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Anna Von Hausswolff’s discography is an intense collection by anyone’s standards, but on her fourth album, Dead Magic, she ramps up the intensity even more. 5 tracks over 47 minutes gives her time to suck you into her world and feel every second, every note and every word. Hausswolf uses the organ from Marmorkirken church in Copenhagen which only adds to the mystery and intensity. Swans, Nils Frahm, Sunn 0))), Gyorgi Ligeti and Yma Sumac have influenced the making of the album so from that you can guess that there will power and darkness tempered with subtlety and grace.


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REVIEWS

Dead Magic by Anna von Hausswolff
1 review. Add your own review.
4 people love this record. Be the 5th!
8/10 Robin Staff review, 28 February 2018

On this day of fervent and unforgiving snow, it’s nice to see an Anna von Hausswolff record hiding under my behemoth of things to review. Hausswolff nailed her low-key gothica into the walls of a grand cathedral on ‘The Miraculous’, centering her organ around eerie instrumentation for an unrelenting tour de force. She comes back with a less devastating but quite majestic record in ‘Dead Magic’; big on bravado, it sounds like she needs half the narrative to be twice as emphatic.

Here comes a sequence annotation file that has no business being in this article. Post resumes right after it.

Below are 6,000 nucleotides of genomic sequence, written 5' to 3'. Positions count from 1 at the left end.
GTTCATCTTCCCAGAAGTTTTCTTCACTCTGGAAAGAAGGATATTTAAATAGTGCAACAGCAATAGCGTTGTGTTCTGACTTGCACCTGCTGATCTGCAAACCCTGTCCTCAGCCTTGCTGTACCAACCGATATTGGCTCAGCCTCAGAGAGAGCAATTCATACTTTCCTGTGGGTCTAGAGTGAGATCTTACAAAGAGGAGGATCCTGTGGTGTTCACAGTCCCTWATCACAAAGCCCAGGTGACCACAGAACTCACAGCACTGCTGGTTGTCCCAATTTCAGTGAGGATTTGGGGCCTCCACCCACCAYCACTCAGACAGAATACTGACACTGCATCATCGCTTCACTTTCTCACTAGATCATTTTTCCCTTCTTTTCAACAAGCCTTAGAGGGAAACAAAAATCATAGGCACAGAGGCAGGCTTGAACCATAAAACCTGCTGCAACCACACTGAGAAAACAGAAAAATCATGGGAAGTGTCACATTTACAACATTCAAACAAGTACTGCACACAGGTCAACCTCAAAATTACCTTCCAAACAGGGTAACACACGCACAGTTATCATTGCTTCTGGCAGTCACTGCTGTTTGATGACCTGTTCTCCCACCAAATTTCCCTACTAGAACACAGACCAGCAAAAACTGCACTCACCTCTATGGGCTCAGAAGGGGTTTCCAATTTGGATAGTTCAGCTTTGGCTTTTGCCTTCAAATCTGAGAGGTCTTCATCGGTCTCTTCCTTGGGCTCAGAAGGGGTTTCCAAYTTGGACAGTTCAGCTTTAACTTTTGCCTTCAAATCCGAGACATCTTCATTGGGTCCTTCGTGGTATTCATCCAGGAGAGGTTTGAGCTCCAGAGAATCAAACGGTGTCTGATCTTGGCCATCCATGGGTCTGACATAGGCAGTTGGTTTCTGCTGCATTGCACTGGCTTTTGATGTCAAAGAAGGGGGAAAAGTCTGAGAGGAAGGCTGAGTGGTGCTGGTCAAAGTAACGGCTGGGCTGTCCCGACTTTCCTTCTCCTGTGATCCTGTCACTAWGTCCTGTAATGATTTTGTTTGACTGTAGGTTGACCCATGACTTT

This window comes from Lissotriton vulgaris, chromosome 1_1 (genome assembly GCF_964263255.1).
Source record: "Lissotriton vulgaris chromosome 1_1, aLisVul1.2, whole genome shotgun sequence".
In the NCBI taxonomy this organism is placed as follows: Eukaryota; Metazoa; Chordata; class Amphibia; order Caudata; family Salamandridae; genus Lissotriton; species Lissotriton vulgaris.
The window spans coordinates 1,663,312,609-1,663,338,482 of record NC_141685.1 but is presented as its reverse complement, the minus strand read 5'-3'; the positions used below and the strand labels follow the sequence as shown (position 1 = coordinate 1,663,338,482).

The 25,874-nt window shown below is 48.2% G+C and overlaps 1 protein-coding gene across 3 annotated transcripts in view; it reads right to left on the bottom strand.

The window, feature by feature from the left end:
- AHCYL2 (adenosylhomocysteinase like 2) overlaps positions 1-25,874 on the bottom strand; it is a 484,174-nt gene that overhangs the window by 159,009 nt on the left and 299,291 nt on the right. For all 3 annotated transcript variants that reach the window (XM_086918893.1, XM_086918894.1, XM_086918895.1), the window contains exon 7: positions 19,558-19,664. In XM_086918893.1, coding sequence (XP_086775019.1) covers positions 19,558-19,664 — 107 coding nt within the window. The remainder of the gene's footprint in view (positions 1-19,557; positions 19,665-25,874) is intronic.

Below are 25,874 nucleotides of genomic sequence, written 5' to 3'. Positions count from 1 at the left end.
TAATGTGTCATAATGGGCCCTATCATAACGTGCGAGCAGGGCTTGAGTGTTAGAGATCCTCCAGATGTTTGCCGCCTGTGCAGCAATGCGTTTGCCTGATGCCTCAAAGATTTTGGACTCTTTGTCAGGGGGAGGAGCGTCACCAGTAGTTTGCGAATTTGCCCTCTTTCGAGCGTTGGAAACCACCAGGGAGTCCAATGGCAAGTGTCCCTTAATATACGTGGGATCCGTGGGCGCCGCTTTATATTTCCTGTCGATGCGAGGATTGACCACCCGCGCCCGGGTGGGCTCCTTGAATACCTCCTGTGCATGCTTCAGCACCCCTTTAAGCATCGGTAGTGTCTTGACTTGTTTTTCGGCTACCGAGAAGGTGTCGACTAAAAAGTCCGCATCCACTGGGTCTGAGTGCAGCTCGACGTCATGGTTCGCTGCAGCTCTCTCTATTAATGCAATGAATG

It’s on this occasion that I can only really remark on the sheer beauty of the thing. The first song, scoped out to a languishing seven minutes, is dotted with string flourishes, droning melodies, lovely vocals and the kind of wide-eyed hope a musician of Hausswolff’s means rarely goes after. It’s perfect. The record does not shirk its gothic responsibilities, of course, and Hausswolff’s music retains its alchemic frenzies; “The mysterious vanishing of Electra” has a sonorous doom drumbeat and shrieking synths that give it a marching, folkloric feel; cackling and chanting, Hausswolff becomes not only narrator but antagonist, drawing the listeners into what eventually becomes a cyclone of doomy riffs and vampiric keys.

It’s compact, in feel, but Hausswolff’s latest record feels like the best showing of what she can do. The organ playing is possessive and claustrophobic, as in the endless oscillations “The Marble Eye”, but it can also make for spacious, grandiose soundscapes. What’s never lost in her music is its horror and its intensity: through means more traditional, she makes a record with twice the might of noise rock’s best.


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